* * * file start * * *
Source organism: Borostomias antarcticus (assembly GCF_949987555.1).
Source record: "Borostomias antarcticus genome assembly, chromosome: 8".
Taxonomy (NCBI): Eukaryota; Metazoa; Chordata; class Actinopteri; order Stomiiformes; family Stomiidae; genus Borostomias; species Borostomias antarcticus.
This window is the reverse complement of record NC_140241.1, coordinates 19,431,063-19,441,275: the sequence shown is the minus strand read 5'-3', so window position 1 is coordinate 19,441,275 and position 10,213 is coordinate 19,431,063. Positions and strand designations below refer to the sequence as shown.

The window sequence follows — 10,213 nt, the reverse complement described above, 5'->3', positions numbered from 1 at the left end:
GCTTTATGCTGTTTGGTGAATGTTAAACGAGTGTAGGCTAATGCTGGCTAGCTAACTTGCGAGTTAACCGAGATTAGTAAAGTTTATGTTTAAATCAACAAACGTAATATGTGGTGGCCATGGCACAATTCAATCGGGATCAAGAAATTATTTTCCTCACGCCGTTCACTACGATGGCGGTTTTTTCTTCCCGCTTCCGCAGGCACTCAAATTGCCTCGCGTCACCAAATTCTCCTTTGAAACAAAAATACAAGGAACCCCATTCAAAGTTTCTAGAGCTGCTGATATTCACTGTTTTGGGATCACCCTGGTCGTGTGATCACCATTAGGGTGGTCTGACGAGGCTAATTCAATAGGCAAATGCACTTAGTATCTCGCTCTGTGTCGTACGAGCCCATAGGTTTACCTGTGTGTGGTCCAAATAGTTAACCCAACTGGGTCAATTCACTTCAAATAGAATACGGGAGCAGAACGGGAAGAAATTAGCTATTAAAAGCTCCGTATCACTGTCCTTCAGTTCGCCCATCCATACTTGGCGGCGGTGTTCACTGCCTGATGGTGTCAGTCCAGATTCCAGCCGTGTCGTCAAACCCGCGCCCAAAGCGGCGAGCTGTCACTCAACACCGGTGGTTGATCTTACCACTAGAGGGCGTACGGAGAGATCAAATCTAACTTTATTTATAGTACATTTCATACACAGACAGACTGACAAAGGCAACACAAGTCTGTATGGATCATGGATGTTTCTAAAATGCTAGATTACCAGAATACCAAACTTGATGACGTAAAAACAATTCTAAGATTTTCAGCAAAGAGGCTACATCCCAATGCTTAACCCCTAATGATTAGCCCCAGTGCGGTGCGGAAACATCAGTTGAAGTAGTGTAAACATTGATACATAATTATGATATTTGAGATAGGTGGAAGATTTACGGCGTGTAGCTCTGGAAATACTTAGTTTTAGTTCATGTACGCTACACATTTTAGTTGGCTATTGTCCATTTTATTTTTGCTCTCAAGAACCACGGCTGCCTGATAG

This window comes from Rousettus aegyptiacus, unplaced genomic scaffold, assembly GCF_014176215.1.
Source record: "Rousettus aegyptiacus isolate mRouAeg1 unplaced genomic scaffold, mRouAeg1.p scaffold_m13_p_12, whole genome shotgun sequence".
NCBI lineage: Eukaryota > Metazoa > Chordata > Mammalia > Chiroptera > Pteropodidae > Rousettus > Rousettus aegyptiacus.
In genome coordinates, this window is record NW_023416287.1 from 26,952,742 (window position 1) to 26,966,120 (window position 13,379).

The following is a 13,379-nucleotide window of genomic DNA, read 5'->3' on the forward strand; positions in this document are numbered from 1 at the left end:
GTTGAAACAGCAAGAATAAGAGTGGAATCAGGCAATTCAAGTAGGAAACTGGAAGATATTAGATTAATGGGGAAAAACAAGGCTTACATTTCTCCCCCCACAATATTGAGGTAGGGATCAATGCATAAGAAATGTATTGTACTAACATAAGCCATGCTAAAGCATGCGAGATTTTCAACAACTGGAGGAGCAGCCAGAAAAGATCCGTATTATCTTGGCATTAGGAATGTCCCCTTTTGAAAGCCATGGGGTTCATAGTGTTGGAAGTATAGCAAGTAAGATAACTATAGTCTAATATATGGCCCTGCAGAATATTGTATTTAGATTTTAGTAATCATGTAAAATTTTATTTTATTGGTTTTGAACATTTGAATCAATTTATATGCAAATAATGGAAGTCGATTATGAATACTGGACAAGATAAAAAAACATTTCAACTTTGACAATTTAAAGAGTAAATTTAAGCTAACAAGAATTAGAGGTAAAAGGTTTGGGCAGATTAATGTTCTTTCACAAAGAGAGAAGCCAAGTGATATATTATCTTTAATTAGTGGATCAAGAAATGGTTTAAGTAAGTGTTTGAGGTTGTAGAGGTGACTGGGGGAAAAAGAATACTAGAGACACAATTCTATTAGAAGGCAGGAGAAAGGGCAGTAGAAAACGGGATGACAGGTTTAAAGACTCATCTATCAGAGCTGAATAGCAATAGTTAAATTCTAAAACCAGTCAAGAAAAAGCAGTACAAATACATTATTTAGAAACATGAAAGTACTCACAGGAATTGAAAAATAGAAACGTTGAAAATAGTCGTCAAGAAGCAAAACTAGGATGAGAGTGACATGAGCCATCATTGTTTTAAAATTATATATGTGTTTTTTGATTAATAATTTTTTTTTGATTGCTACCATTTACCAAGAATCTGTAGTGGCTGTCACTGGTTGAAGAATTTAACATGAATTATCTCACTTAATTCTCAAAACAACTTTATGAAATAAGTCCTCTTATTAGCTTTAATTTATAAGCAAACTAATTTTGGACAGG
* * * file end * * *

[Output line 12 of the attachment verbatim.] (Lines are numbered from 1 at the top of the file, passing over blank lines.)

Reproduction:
GTTGAAACAGCAAGAATAAGAGTGGAATCAGGCAATTCAAGTAGGAAACTGGAAGATATTAGATTAATGGGGAAAAACAAGGCTTACATTTCTCCCCCCACAATATTGAGGTAGGGATCAATGCATAAGAAATGTATTGTACTAACATAAGCCATGCTAAAGCATGCGAGATTTTCAACAACTGGAGGAGCAGCCAGAAAAGATCCGTATTATCTTGGCATTAGGAATGTCCCCTTTTGAAAGCCATGGGGTTCATAGTGTTGGAAGTATAGCAAGTAAGATAACTATAGTCTAATATATGGCCCTGCAGAATATTGTATTTAGATTTTAGTAATCATGTAAAATTTTATTTTATTGGTTTTGAACATTTGAATCAATTTATATGCAAATAATGGAAGTCGATTATGAATACTGGACAAGATAAAAAAACATTTCAACTTTGACAATTTAAAGAGTAAATTTAAGCTAACAAGAATTAGAGGTAAAAGGTTTGGGCAGATTAATGTTCTTTCACAAAGAGAGAAGCCAAGTGATATATTATCTTTAATTAGTGGATCAAGAAATGGTTTAAGTAAGTGTTTGAGGTTGTAGAGGTGACTGGGGGAAAAAGAATACTAGAGACACAATTCTATTAGAAGGCAGGAGAAAGGGCAGTAGAAAACGGGATGACAGGTTTAAAGACTCATCTATCAGAGCTGAATAGCAATAGTTAAATTCTAAAACCAGTCAAGAAAAAGCAGTACAAATACATTATTTAGAAACATGAAAGTACTCACAGGAATTGAAAAATAGAAACGTTGAAAATAGTCGTCAAGAAGCAAAACTAGGATGAGAGTGACATGAGCCATCATTGTTTTAAAATTATATATGTGTTTTTTGATTAATAATTTTTTTTTGATTGCTACCATTTACCAAGAATCTGTAGTGGCTGTCACTGGTTGAAGAATTTAACATGAATTATCTCACTTAATTCTCAAAACAACTTTATGAAATAAGTCCTCTTATTAGCTTTAATTTATAAGCAAACTAATTTTGGACAGG